7 items from 2011
DVD Playhouse—November 2011
By Allen Gardner
Tree Of Life (20th Century Fox) Terrence Malick’s latest effort is both the best film of 2011 and the finest work of his (arguably) mixed, but often masterly canon. A series of vignettes, mostly set in 1950s Texas, capture the memory of a man (Sean Penn) in present-day New York who looks back on his life, and his parents’ (Brad Pitt, Jessica Chastain) troubled marriage, when word of his younger brother’s suicide reaches him. Almost indescribable beyond that, except to say no other film in history so perfectly evokes the magic and mystery of the human memory, which both crystalizes (and sometimes idealizes) the past. Like Stanley Kubrick’s 2001, this is a challenging, polarizing work that you must let wash over you. If you go along for the ride, you’re in for a unique, rewarding cinematic experience. Also available on Blu-ray disc. »
- The Hollywood Interview.com
"It would be one thing if J. Edgar, Clint Eastwood's bio-pic of FBI head J. Edgar Hoover, were merely another Eastwood film shot in the cloudy, patent-medicine weak-tea sepia tones of a Ken Burns production, with its minor-key piano chords and historically appropriate pop songs," writes James Rocchi for Box Office. "It would be another thing if J. Edgar were simply another Leonardo DiCaprio film where the star — through makeup and miracles — portrays another complex American legend whose public persona was only the smallest part of his complex life, as the actor did in the Martin Scorsese-directed The Aviator. But between Eastwood's direction and Dustin Lance Black's screenplay, what you feel leaking off the screen in every scene is missed opportunity. This material could have inspired a serious and artistic examination of the role of law and intelligence in America, of the toxic nature of secrets, or »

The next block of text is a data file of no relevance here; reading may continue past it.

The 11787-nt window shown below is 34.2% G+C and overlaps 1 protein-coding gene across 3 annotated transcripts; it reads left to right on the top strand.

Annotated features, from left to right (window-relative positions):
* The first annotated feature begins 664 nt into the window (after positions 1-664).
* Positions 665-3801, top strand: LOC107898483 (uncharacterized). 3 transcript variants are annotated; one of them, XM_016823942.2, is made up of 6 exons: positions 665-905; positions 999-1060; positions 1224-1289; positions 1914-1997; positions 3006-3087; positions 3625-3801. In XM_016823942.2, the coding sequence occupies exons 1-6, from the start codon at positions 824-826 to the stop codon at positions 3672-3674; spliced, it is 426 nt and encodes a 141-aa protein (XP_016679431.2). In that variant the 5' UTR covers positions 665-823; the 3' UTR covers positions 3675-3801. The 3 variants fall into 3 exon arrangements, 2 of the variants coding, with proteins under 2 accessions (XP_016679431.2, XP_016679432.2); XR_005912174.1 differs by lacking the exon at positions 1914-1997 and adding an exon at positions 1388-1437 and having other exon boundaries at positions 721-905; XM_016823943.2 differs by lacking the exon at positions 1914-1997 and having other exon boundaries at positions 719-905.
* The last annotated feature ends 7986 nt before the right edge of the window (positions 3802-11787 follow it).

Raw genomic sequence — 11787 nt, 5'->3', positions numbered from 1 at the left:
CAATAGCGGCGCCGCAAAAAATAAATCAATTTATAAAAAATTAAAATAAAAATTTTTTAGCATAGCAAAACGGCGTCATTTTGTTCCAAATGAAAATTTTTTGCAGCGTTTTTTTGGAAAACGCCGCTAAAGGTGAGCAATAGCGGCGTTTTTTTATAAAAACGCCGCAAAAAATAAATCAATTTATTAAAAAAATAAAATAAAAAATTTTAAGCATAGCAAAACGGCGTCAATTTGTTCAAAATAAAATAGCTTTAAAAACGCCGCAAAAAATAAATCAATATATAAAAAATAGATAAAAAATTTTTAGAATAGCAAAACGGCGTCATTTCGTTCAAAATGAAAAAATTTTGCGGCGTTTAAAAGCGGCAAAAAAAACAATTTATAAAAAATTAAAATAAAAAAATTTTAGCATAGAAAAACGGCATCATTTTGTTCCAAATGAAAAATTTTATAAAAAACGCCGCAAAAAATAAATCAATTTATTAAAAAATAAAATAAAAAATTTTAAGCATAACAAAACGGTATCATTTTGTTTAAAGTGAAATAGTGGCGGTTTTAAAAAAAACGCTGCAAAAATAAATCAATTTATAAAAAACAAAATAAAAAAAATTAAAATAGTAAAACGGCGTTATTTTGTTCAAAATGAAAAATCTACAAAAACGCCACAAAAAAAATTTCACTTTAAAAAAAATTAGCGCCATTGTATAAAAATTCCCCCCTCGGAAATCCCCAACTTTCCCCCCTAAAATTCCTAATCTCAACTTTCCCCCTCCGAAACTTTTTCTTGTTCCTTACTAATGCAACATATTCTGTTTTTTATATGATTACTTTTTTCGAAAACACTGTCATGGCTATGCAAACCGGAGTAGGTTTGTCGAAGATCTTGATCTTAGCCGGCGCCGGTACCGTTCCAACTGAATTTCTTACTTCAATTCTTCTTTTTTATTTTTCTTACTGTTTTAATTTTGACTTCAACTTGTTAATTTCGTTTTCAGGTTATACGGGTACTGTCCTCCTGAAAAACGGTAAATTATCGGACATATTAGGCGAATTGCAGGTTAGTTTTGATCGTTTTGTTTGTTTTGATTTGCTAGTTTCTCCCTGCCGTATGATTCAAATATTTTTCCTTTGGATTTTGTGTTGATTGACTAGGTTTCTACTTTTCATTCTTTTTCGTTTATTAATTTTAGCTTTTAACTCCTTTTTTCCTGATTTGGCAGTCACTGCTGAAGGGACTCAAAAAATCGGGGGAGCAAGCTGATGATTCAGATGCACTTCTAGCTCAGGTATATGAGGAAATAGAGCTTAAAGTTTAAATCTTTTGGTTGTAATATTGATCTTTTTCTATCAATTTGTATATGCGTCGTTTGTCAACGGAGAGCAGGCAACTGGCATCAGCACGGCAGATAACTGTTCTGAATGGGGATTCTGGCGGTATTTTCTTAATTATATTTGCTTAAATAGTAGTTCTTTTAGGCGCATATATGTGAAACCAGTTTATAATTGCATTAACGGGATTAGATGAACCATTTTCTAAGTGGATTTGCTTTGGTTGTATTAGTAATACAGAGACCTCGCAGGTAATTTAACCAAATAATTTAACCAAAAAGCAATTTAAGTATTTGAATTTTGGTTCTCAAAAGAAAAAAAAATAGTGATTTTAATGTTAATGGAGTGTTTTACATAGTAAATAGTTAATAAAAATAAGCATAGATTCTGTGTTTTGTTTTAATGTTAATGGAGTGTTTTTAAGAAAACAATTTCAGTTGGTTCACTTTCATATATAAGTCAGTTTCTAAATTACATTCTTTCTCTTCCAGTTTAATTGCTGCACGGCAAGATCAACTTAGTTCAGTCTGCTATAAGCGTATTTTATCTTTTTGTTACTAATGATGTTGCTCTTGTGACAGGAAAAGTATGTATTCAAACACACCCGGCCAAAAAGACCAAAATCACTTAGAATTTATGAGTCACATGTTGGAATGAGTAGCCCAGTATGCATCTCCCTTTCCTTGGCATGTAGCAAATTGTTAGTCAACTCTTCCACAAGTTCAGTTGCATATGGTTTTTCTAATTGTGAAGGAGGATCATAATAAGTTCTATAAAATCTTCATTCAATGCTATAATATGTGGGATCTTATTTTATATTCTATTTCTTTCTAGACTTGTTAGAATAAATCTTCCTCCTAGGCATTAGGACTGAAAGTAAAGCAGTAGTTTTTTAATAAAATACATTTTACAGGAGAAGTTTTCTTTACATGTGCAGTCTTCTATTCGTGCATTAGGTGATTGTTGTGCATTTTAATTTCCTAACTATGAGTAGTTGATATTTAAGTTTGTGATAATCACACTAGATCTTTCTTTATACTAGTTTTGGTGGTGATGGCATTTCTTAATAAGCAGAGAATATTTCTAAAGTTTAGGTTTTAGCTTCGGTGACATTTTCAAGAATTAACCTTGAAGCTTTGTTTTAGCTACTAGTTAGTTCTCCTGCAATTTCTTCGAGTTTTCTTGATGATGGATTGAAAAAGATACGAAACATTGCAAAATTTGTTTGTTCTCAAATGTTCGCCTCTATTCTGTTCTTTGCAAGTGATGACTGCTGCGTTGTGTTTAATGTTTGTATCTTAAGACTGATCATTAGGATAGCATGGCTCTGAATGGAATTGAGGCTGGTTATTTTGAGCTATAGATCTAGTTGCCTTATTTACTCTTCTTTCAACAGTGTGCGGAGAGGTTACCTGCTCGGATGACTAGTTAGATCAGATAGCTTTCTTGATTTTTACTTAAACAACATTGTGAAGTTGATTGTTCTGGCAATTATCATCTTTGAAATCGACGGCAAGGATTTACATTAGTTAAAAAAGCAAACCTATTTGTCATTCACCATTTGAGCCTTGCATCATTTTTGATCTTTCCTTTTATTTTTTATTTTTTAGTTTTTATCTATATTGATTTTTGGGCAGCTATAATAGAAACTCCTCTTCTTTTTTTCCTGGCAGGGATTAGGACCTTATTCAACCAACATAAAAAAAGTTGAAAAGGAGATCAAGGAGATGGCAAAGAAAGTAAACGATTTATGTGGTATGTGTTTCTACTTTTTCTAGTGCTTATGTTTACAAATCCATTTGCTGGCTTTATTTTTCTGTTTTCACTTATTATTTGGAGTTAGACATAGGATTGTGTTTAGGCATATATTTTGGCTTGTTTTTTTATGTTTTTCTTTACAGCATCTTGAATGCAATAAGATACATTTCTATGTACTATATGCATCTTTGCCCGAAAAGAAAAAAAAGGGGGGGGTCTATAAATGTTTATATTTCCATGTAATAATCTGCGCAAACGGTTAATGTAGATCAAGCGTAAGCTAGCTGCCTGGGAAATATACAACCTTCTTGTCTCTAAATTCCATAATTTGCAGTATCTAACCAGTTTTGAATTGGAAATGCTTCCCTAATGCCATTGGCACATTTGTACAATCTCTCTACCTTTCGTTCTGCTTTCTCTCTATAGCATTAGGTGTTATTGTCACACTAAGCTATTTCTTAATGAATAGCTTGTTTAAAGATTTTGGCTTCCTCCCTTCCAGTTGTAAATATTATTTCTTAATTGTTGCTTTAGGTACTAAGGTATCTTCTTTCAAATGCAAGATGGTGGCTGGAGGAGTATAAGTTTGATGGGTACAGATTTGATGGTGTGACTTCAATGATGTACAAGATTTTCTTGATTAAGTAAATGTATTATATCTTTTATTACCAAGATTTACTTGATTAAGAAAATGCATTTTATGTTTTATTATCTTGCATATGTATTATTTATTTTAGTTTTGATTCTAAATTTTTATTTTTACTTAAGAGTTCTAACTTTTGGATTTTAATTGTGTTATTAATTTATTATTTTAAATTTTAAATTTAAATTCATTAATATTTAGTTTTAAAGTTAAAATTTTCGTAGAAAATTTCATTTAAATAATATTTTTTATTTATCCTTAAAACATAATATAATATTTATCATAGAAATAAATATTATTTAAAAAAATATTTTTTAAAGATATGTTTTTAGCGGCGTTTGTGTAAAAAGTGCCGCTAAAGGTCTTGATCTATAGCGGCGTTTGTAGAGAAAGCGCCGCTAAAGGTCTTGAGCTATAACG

Trevor Hogg profiles the career of Hollywood icon Clint Eastwood in the second of a five-part feature (read part one here)...
“After Hang ’em High , I acted in several pictures without being actively involved in their production,” recalled California filmmaker Clint Eastwood. “Then I found myself making my directorial debut directing second unit on a picture of Don Siegel’s.” The action crime thriller introduced audience members to the actor’s signature role of no nonsense Police Inspector Harry Callahan. “Don had the flu and I replaced him for the sequence where Harry tries to convince the would-be-suicide not to jump into the void. That turned out Ok, because, for lack of space on the window ledge, the only place to perch me was on the crane. I shot this scene, then another one, and I began to think more seriously about directing.” The helmer of Dirty Harry (1971) had a »
Hitting movie theaters this weekend:
Movie of the Week
The Plot: The youngest son (Hardy) of an alcoholic former boxer (Nolte) returns home, where he’s trained by his father for competition in a mixed martial arts tournament — a path that puts the fighter on a collision corner with his older brother (Edgerton).